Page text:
MANHATTAN (KSNT) – The city of Manhattan, Riley and Pottawatomie County will meet tomorrow night to take the next step in reducing the flood threat along wildcat creek.
While some steps have already been taken to reduce the threat to homes and businesses along the flood-prone creek, the question now is how to pay for the big ticket projects.
“When it flooded it was 18 inches throughout the whole house,” says Sonja Berry. She and her husband Jerome have lived in their home for 30 years. In 2010 when they had their first experience with flooding.
“It was up to my chest and I can remember h was hanging on to me and holding my purse up above the water level.”
As the city of Manhattan continues to grow and more businesses and residential homes cover the ground, storm runoff has to go somewhere and that’s into wildcat creek, which in recent years has been more prone to flooding than in years past.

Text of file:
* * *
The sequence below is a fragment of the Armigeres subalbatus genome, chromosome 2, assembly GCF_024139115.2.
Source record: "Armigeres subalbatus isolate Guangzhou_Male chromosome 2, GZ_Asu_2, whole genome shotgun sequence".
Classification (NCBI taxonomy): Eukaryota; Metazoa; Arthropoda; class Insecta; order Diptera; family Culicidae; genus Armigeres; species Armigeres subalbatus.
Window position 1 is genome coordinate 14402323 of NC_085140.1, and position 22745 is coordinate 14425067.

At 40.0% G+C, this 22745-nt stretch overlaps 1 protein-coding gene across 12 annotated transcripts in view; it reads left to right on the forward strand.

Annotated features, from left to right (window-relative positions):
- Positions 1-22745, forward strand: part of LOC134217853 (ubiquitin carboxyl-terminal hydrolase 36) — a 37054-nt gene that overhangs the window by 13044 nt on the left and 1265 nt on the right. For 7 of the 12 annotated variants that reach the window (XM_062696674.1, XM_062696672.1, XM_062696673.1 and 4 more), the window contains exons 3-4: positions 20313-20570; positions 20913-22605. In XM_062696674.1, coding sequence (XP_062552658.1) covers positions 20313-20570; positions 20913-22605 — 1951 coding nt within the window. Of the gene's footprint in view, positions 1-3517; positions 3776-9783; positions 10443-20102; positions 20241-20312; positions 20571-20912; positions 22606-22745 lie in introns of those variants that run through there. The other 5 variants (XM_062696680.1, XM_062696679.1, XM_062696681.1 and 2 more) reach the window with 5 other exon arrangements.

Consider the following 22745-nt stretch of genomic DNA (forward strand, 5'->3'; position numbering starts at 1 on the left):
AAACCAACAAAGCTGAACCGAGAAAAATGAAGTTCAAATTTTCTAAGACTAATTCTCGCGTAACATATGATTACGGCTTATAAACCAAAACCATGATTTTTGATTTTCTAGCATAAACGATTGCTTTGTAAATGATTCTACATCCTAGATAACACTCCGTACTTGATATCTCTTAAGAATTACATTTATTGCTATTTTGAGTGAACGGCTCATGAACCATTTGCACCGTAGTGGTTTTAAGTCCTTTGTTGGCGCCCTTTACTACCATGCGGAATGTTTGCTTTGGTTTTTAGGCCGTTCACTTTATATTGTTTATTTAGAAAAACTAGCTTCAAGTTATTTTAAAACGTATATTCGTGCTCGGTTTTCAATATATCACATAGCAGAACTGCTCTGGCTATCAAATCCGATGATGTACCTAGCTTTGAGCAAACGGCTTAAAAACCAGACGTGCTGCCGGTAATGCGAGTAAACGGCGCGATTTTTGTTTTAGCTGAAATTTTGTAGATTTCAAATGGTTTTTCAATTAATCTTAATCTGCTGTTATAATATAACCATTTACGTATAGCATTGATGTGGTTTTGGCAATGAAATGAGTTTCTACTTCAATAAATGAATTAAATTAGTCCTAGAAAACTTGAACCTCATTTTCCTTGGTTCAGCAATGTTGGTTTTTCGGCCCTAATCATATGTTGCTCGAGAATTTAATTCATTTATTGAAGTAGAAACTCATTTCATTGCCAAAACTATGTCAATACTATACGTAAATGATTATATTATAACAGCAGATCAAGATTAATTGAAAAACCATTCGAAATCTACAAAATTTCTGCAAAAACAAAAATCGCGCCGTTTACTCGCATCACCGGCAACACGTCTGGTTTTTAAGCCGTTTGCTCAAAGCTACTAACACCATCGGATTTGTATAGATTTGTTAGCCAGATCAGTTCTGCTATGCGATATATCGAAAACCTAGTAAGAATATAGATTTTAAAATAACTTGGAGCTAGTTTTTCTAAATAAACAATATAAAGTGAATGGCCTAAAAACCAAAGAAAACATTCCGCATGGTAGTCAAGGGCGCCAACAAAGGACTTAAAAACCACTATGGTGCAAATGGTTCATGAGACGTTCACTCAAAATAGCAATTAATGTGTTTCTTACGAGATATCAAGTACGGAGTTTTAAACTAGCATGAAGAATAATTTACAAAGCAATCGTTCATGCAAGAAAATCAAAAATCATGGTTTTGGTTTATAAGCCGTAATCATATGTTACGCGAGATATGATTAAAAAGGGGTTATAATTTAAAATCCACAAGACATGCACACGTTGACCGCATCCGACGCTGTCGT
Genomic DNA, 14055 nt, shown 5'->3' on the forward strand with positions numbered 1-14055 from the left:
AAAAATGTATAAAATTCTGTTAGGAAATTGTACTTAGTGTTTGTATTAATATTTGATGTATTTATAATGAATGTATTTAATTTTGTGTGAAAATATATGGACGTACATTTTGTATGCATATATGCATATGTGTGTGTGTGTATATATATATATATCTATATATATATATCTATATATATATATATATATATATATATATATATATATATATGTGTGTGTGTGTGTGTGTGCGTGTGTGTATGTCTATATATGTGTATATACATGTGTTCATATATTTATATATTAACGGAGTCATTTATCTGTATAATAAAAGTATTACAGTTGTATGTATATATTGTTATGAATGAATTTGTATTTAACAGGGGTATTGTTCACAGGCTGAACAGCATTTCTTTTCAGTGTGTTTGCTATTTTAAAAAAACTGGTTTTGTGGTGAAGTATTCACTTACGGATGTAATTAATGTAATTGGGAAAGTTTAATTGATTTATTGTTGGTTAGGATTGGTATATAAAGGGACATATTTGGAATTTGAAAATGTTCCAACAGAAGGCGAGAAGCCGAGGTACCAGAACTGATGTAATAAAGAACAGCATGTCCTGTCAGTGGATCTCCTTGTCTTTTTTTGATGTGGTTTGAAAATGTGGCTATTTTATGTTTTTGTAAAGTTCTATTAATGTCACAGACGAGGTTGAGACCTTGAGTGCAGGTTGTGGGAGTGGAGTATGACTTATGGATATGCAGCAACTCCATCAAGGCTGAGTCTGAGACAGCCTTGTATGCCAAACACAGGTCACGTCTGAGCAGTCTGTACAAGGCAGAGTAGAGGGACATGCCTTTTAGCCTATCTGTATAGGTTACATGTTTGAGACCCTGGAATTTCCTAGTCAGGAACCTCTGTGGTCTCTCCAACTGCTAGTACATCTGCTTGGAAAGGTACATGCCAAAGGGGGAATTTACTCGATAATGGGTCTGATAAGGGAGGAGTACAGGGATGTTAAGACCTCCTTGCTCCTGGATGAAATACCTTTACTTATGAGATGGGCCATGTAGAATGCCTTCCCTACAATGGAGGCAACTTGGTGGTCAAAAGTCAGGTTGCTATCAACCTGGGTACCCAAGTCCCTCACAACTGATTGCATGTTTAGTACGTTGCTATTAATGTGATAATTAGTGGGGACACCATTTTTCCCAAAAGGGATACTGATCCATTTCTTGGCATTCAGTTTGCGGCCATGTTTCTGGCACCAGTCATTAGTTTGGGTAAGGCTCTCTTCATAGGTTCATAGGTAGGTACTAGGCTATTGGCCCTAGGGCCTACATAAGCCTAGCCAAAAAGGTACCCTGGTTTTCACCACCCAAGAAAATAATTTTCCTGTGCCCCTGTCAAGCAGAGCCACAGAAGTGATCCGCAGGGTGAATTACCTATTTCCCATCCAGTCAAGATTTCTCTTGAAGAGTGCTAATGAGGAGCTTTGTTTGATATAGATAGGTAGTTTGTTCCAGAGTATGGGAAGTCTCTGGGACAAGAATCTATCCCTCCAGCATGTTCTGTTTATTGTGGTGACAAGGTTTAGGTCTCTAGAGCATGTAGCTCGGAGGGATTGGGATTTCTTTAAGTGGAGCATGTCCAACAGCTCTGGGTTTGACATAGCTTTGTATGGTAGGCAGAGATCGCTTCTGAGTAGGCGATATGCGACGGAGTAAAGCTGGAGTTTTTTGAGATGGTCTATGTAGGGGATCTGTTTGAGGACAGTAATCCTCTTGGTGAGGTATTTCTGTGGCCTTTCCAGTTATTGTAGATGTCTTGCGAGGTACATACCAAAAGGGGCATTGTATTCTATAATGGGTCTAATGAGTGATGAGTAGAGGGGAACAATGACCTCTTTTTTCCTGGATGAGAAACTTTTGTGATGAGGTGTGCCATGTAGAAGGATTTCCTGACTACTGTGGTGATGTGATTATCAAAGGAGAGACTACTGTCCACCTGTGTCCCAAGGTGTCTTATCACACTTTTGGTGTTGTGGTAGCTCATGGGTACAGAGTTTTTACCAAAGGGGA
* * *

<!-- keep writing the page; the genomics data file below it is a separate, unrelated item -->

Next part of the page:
Manhattan has already taken some preliminary steps to solve future problems. New flood plain maps, higher standard flood plain regulation for both new development as well as ways to reduce the impact on existing development,” says Chad Bunger, flood plan administrator. But limiting future development doesn’t solve the problem of protecting what’s already been built. The challenge is finding the money to build projects like detention ponds or even more costly projects. “Other things we are looking at doing is maybe mitigating these existing homes and businesses and so elevating them, purchasing them or moving them back,” says Bunger.
That’s the purpose of Thursday night’s meeting, to try and identify money sources. Officials say with wildcat creek there’s always a risk of flooding but the action plan they have put in place they hope to reduce the risk along the creek. The steps could take a year where others could take five plus years.
City of Manhattan, Riley and Pottawatomie County will meet to discuss wildcat creek February 19th at 4pm.